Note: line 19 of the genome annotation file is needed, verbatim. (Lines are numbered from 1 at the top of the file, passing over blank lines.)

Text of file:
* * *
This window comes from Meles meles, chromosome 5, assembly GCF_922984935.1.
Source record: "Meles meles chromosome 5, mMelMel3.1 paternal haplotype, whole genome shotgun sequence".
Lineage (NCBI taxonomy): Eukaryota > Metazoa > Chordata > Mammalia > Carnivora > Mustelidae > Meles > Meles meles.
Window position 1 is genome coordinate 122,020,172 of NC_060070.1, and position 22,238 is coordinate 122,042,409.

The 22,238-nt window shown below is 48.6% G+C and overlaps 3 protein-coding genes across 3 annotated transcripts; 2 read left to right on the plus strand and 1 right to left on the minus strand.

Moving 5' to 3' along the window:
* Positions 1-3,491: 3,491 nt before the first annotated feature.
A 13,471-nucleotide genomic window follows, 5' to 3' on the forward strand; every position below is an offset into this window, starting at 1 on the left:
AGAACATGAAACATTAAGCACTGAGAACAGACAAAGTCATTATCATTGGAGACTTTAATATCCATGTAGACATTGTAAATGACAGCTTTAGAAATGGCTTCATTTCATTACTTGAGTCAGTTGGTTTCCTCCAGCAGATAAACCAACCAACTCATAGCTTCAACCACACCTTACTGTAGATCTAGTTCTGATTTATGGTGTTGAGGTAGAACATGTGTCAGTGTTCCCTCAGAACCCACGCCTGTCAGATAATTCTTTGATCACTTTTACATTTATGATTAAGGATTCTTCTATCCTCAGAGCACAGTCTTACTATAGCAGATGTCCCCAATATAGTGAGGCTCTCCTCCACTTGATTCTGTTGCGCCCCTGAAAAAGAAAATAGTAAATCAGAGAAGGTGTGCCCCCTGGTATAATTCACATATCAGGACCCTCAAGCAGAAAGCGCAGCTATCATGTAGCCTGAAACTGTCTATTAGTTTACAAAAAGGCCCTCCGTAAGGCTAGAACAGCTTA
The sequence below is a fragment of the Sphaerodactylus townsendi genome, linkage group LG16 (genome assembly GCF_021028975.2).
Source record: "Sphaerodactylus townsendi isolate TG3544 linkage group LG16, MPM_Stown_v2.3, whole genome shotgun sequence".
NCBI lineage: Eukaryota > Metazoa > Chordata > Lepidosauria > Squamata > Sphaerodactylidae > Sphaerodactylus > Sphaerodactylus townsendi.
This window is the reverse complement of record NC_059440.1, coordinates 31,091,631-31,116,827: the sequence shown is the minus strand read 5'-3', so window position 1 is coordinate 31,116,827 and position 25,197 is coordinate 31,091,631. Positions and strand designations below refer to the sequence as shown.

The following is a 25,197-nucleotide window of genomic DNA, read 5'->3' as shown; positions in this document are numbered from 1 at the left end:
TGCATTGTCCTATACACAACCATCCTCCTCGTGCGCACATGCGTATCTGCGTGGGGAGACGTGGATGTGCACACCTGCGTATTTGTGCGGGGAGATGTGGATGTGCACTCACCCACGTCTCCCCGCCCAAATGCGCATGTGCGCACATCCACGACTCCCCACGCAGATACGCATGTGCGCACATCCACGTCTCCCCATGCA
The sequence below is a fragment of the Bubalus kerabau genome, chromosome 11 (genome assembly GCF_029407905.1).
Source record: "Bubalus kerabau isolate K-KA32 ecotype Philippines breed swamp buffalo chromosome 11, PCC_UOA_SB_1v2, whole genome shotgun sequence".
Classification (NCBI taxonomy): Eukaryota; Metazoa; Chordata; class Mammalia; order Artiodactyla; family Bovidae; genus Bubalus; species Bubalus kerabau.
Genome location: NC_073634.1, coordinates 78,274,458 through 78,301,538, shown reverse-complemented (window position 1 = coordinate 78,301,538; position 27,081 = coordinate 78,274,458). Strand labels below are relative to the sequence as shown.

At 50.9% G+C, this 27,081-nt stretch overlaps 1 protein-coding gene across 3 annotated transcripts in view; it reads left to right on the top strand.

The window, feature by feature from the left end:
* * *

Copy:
Genome location: NC_073634.1, coordinates 78,274,458 through 78,301,538, shown reverse-complemented (window position 1 = coordinate 78,301,538; position 27,081 = coordinate 78,274,458). Strand labels below are relative to the sequence as shown.